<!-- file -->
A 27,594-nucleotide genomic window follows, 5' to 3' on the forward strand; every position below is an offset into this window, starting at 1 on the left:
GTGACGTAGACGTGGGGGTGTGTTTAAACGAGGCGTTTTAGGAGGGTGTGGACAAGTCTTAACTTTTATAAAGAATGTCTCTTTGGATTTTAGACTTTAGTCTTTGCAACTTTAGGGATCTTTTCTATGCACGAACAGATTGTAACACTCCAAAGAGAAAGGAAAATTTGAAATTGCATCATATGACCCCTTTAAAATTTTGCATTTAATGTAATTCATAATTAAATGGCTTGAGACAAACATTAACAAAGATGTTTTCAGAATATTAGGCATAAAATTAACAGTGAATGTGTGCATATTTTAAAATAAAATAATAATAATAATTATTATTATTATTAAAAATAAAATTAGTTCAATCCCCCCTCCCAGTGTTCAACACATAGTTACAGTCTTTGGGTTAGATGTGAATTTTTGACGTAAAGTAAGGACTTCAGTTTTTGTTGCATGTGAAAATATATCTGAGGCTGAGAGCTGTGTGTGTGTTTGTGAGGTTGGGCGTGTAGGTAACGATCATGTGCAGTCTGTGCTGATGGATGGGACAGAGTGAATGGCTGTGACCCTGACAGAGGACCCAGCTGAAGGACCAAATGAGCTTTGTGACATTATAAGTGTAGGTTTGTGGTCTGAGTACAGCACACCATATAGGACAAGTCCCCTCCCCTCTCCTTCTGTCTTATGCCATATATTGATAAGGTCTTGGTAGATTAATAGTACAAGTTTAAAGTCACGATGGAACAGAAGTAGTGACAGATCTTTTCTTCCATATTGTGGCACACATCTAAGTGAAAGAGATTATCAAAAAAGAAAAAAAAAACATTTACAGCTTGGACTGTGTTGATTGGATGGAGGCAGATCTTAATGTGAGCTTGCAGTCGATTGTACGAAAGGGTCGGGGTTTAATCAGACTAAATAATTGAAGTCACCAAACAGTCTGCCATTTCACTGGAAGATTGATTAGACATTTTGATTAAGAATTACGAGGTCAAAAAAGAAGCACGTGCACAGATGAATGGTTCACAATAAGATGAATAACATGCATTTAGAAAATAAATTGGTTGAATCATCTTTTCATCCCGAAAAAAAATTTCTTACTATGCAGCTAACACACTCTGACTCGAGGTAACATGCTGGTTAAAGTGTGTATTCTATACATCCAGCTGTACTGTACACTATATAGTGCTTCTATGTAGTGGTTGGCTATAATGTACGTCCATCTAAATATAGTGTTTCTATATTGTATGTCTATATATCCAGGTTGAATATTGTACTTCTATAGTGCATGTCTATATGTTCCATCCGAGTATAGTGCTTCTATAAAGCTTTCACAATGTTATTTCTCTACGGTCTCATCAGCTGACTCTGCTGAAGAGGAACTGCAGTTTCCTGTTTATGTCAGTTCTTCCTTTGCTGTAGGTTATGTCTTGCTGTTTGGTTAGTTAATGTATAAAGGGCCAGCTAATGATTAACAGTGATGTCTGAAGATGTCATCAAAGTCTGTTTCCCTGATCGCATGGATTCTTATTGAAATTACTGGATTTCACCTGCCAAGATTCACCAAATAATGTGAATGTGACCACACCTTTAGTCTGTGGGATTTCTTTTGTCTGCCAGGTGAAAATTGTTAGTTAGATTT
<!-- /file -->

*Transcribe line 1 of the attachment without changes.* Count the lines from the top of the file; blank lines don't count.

A 27,594-nucleotide genomic window follows, 5' to 3' on the forward strand; every position below is an offset into this window, starting at 1 on the left: